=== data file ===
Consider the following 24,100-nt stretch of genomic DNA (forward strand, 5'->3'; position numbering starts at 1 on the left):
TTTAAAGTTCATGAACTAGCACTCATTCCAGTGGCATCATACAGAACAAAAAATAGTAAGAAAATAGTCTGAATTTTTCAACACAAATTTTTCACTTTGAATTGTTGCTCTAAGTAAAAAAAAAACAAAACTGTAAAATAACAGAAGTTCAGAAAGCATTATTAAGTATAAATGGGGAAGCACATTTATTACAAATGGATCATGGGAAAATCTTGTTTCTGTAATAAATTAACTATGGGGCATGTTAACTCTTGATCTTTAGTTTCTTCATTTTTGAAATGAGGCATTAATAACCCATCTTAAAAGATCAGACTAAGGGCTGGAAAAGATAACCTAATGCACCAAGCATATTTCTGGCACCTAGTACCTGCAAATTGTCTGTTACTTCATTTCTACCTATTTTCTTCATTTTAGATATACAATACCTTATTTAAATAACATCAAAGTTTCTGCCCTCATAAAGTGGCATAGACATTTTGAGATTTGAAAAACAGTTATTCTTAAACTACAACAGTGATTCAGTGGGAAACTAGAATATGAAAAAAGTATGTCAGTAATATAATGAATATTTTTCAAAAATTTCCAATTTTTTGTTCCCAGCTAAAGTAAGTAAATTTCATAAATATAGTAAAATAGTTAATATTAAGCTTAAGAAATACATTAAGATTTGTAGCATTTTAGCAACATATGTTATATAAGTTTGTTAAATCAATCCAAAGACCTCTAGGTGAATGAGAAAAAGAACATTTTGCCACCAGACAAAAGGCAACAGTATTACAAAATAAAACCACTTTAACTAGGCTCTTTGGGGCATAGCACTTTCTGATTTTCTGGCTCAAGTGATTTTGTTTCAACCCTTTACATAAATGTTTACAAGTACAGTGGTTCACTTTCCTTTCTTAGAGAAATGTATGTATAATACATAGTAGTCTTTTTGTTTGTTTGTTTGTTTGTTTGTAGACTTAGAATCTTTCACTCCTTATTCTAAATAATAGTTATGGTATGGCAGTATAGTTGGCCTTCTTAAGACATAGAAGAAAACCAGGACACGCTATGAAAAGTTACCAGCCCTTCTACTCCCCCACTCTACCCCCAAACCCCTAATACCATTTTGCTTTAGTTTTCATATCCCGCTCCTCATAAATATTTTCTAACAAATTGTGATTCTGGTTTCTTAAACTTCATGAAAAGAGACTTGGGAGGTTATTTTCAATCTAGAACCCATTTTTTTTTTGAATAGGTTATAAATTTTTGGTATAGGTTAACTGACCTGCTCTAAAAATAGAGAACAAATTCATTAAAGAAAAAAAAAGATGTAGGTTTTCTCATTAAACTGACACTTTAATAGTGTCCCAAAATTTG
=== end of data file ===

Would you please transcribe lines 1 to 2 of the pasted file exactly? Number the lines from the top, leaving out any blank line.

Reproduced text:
Consider the following 24,100-nt stretch of genomic DNA (forward strand, 5'->3'; position numbering starts at 1 on the left):
TTTAAAGTTCATGAACTAGCACTCATTCCAGTGGCATCATACAGAACAAAAAATAGTAAGAAAATAGTCTGAATTTTTCAACACAAATTTTTCACTTTGAATTGTTGCTCTAAGTAAAAAAAAAACAAAACTGTAAAATAACAGAAGTTCAGAAAGCATTATTAAGTATAAATGGGGAAGCACATTTATTACAAATGGATCATGGGAAAATCTTGTTTCTGTAATAAATTAACTATGGGGCATGTTAACTCTTGATCTTTAGTTTCTTCATTTTTGAAATGAGGCATTAATAACCCATCTTAAAAGATCAGACTAAGGGCTGGAAAAGATAACCTAATGCACCAAGCATATTTCTGGCACCTAGTACCTGCAAATTGTCTGTTACTTCATTTCTACCTATTTTCTTCATTTTAGATATACAATACCTTATTTAAATAACATCAAAGTTTCTGCCCTCATAAAGTGGCATAGACATTTTGAGATTTGAAAAACAGTTATTCTTAAACTACAACAGTGATTCAGTGGGAAACTAGAATATGAAAAAAGTATGTCAGTAATATAATGAATATTTTTCAAAAATTTCCAATTTTTTGTTCCCAGCTAAAGTAAGTAAATTTCATAAATATAGTAAAATAGTTAATATTAAGCTTAAGAAATACATTAAGATTTGTAGCATTTTAGCAACATATGTTATATAAGTTTGTTAAATCAATCCAAAGACCTCTAGGTGAATGAGAAAAAGAACATTTTGCCACCAGACAAAAGGCAACAGTATTACAAAATAAAACCACTTTAACTAGGCTCTTTGGGGCATAGCACTTTCTGATTTTCTGGCTCAAGTGATTTTGTTTCAACCCTTTACATAAATGTTTACAAGTACAGTGGTTCACTTTCCTTTCTTAGAGAAATGTATGTATAATACATAGTAGTCTTTTTGTTTGTTTGTTTGTTTGTTTGTAGACTTAGAATCTTTCACTCCTTATTCTAAATAATAGTTATGGTATGGCAGTATAGTTGGCCTTCTTAAGACATAGAAGAAAACCAGGACACGCTATGAAAAGTTACCAGCCCTTCTACTCCCCCACTCTACCCCCAAACCCCTAATACCATTTTGCTTTAGTTTTCATATCCCGCTCCTCATAAATATTTTCTAACAAATTGTGATTCTGGTTTCTTAAACTTCATGAAAAGAGACTTGGGAGGTTATTTTCAATCTAGAACCCATTTTTTTTTTGAATAGGTTATAAATTTTTGGTATAGGTTAACTGACCTGCTCTAAAAATAGAGAACAAATTCATTAAAGAAAAAAAAAGATGTAGGTTTTCTCATTAAACTGACACTTTAATAGTGTCCCAAAATTTG